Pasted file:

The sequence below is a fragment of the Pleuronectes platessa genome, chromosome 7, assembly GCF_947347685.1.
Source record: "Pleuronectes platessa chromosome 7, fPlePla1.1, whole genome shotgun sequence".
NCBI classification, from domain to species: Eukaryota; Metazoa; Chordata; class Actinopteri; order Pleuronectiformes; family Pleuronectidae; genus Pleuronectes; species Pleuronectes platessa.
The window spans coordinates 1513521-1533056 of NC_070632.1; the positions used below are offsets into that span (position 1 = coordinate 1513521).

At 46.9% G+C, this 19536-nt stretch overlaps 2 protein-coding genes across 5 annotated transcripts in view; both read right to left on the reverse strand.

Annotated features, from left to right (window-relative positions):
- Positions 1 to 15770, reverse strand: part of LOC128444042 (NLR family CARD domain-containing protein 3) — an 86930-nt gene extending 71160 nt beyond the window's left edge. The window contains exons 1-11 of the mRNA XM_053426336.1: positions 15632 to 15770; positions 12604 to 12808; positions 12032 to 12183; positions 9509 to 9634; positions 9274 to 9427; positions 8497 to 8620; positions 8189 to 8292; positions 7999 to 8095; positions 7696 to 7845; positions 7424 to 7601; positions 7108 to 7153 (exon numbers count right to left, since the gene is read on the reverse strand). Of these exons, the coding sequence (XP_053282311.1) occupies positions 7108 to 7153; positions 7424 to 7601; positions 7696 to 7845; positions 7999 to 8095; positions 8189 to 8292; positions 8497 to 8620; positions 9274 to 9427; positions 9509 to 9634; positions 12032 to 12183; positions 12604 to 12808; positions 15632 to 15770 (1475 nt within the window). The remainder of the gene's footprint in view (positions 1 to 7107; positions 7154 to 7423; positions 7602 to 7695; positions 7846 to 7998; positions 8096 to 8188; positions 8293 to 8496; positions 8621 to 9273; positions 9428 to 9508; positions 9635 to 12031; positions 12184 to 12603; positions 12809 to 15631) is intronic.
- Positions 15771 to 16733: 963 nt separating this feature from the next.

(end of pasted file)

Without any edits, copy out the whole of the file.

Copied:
The sequence below is a fragment of the Pleuronectes platessa genome, chromosome 7, assembly GCF_947347685.1.
Source record: "Pleuronectes platessa chromosome 7, fPlePla1.1, whole genome shotgun sequence".
NCBI classification, from domain to species: Eukaryota; Metazoa; Chordata; class Actinopteri; order Pleuronectiformes; family Pleuronectidae; genus Pleuronectes; species Pleuronectes platessa.
The window spans coordinates 1513521-1533056 of NC_070632.1; the positions used below are offsets into that span (position 1 = coordinate 1513521).

At 46.9% G+C, this 19536-nt stretch overlaps 2 protein-coding genes across 5 annotated transcripts in view; both read right to left on the reverse strand.

Annotated features, from left to right (window-relative positions):
- Positions 1 to 15770, reverse strand: part of LOC128444042 (NLR family CARD domain-containing protein 3) — an 86930-nt gene extending 71160 nt beyond the window's left edge. The window contains exons 1-11 of the mRNA XM_053426336.1: positions 15632 to 15770; positions 12604 to 12808; positions 12032 to 12183; positions 9509 to 9634; positions 9274 to 9427; positions 8497 to 8620; positions 8189 to 8292; positions 7999 to 8095; positions 7696 to 7845; positions 7424 to 7601; positions 7108 to 7153 (exon numbers count right to left, since the gene is read on the reverse strand). Of these exons, the coding sequence (XP_053282311.1) occupies positions 7108 to 7153; positions 7424 to 7601; positions 7696 to 7845; positions 7999 to 8095; positions 8189 to 8292; positions 8497 to 8620; positions 9274 to 9427; positions 9509 to 9634; positions 12032 to 12183; positions 12604 to 12808; positions 15632 to 15770 (1475 nt within the window). The remainder of the gene's footprint in view (positions 1 to 7107; positions 7154 to 7423; positions 7602 to 7695; positions 7846 to 7998; positions 8096 to 8188; positions 8293 to 8496; positions 8621 to 9273; positions 9428 to 9508; positions 9635 to 12031; positions 12184 to 12603; positions 12809 to 15631) is intronic.
- Positions 15771 to 16733: 963 nt separating this feature from the next.